For the first time in three decades, the U.S Men’s National Team will spend the 2018 World Cup as observers rather than players. The next time they have an opportunity to touch a World Cup pitch will be the 2022 edition in Qatar. And, unfortunately, their inability to qualify for 2018 may have significantly slowed the United States’ growing interest in soccer.

This is a shame because there are plenty of amazing stories and teams left in the World Cup to support. There have been a lot of pieces about why the U.S. men’s team failed to qualify, but what should a U.S. soccer fan do in lieu of cheering for the home team? Be a good international citizen and support one of our CONCACAF (Confederation of North, Central America and Caribbean Association Football) neighbors on their World Cup runs instead.

Here are the teams USMNT fans should get hyped to cheer on in the men’s tournament.


Panama: If You’re Feeling Forgiving

Panama will be making their World Cup debut in Russia, but if you’re looking for a plucky underdog to root for, this probably isn’t it. If anything, Panama will probably be the target of bitterness from USMNT fans after they snatched CONCACAF’s final World Cup spot out of the clutches of the United States with a controversial goal.

In the 52nd minute of a qualifying match against Costa Rica, a ball deflected off of striker Blas Perez’s shoulder as he fell to the pitch and bounced off the inside post to knot up the score at 1. Just one problem: the ball never actually seemed to cross the goal line. The phantom goal, coupled with the United States’ loss to Trinidad & Tobago essentially nailed the USMNT’s 2018 World Cup coffin shut.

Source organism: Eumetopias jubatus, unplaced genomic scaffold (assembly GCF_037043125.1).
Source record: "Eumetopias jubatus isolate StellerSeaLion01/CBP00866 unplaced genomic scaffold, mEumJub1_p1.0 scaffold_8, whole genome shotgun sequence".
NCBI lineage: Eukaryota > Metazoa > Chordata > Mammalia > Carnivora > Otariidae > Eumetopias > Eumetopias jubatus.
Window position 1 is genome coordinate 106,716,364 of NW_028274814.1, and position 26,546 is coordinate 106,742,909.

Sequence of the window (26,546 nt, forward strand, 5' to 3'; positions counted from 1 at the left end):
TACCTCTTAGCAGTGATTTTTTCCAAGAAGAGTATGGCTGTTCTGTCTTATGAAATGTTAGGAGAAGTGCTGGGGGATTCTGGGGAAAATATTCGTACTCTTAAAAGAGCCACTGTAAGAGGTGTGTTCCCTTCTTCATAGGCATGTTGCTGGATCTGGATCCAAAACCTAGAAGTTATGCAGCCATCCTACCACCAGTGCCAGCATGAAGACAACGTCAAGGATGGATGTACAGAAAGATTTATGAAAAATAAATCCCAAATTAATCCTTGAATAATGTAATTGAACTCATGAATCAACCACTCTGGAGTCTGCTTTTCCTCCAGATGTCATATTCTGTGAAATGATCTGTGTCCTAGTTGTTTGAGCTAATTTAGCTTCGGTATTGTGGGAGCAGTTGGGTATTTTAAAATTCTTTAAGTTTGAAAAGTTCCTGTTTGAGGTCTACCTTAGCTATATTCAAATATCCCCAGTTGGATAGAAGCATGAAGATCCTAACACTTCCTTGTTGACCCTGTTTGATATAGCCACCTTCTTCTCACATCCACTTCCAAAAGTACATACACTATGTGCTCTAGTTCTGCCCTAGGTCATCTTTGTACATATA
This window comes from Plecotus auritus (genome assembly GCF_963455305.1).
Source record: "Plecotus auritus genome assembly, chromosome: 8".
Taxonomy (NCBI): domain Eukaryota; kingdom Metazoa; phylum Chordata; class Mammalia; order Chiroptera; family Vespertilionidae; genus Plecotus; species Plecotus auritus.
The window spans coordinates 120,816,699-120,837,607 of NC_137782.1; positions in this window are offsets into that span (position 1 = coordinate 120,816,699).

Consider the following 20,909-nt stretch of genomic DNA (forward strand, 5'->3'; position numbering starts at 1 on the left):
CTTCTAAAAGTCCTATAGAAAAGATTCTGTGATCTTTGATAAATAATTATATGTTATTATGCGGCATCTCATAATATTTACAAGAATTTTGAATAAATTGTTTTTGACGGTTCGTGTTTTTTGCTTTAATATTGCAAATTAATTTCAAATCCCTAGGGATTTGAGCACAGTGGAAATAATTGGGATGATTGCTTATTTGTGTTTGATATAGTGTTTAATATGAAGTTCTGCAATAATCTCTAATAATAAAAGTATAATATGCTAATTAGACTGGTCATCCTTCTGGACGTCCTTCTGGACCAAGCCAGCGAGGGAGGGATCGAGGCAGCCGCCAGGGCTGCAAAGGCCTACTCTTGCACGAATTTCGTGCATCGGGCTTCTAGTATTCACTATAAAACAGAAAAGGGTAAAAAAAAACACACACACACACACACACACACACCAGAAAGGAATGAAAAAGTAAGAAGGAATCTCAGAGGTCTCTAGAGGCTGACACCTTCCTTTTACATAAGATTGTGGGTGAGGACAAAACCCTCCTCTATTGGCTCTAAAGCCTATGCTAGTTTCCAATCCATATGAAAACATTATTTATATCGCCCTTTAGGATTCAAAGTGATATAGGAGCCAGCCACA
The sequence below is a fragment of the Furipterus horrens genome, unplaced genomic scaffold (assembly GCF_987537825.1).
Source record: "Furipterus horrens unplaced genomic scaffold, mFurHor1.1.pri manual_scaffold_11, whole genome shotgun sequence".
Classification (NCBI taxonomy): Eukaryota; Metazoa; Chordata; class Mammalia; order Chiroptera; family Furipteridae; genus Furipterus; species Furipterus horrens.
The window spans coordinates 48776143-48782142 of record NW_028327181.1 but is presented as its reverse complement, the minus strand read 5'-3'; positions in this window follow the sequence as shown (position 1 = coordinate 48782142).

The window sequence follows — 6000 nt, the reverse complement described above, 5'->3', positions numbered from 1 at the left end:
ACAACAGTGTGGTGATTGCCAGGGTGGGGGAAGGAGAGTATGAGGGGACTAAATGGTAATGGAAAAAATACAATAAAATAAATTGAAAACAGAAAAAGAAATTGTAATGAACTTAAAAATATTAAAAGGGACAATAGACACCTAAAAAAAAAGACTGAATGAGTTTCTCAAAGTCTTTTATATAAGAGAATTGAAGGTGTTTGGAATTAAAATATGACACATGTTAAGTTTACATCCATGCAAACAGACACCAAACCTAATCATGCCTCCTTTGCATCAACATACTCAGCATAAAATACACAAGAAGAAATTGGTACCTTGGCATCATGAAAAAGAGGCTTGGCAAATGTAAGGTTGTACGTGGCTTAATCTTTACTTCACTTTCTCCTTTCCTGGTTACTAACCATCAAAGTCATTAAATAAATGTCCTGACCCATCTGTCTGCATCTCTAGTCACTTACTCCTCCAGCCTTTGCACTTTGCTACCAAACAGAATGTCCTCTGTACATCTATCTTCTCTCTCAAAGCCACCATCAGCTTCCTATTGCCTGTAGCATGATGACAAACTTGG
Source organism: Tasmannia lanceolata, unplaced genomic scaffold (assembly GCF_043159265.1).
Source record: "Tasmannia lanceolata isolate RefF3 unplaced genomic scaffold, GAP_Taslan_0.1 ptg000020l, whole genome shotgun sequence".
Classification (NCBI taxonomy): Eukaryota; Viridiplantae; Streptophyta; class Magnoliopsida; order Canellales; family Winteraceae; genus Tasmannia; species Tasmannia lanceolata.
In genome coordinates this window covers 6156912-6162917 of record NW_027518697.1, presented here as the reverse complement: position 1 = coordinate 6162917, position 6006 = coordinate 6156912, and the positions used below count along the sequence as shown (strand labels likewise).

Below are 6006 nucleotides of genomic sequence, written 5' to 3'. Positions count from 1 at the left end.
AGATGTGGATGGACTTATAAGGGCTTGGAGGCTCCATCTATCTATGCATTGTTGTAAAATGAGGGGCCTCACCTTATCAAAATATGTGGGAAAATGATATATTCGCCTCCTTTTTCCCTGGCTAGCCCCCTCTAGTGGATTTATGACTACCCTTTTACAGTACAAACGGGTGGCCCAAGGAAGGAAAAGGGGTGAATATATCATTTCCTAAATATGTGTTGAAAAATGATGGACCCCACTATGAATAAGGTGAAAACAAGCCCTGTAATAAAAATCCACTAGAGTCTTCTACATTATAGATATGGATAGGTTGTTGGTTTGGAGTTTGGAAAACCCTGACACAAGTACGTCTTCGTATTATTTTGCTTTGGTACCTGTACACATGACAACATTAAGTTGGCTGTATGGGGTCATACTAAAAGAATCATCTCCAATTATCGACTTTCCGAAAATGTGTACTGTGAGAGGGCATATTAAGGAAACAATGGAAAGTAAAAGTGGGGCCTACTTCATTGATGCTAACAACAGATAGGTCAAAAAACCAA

Underdog fans should know that Iceland is also making their World Cup debut this year, but injuries may sideline key players and keep the team from any surprising upsets.





Costa Rica: Trying to Recapture that 2014 Magic

Costa Rica is the little engine that could; at the 2014 World Cup, they became surprise favorites at the tournament after arriving with low expectations on their shoulders. Costa Rica engineered a trench run into the final eight, which began with La Sele pulling off wins over Uruguay and Italy. They followed that up by securing a scoreless draw against England. In the knockout phase, they defeated fellow World Cup bracket-buster Greece in penalties and nearly advanced to the semifinals before the Netherlands ousted them in penalties.

They’ll defend as if their lives depend on it, but Costa Rica is rarely going to get heartbeats pumping with their conservative play. If they advance out of Group E with Brazil, Serbia and Switzerland, Costa Rica could find themselves facing Germany or Mexico in the round of 16.


Mexico: Rivals to Root for

Mexico already boasts of being the only team able to fill large stadiums in the U.S. as well as our own national team, and the federation is taking this opportunity to expand its base even further by launching english-language social media accounts this year. Fox Sports president Eric Shanks also disclosed that FS1 plans to cover Mexico “as if it’s a second home team.”

Although fierce USMNT fans may not be able to put aside the rivalry, casual American sports fans do gravitate towards winners, and Mexico is one to watch in the World Cup. Mexico is the North American confederation’s perennial powerhouse, having advanced to the Round of 16 six straight times. The problem has come in the knockout phase, where they’ve been bounced out all six times.

El Tri are led by goalkeeper Guillermo Ochoa, who fended off shot after shot for a clean sheet (scoreless) draw against Brazil in the group stage to help them advance. Ochoa is an impenetrable vault protecting the goal, and Javier Hernández, 30, will be making his third World Cup appearance. Chicharito, as he’s known to soccer fans, is the national team’s all-time leading goal scorer  the Mexican team’s analog to Landon Donovan.





Adopting an international team to cheer for is the best way to get swept up in the fun of World Cup while the United States team gets their ducks in a row for 2022. Talent isn’t the main obstacle to another World Cup run, however; Christian Pulisic, widely viewed as the next U.S. soccer prodigy, recently put the blame on his team’s “focus” rather than chemistry.

Fans can also still catch the USMNT playing to win against France after a recent loss to Ireland. Kickoff at 3 ET, June 9th on ESPN.

Click here for 2018 World Cup Central – your go-to spot for schedule, scores, group standings and more.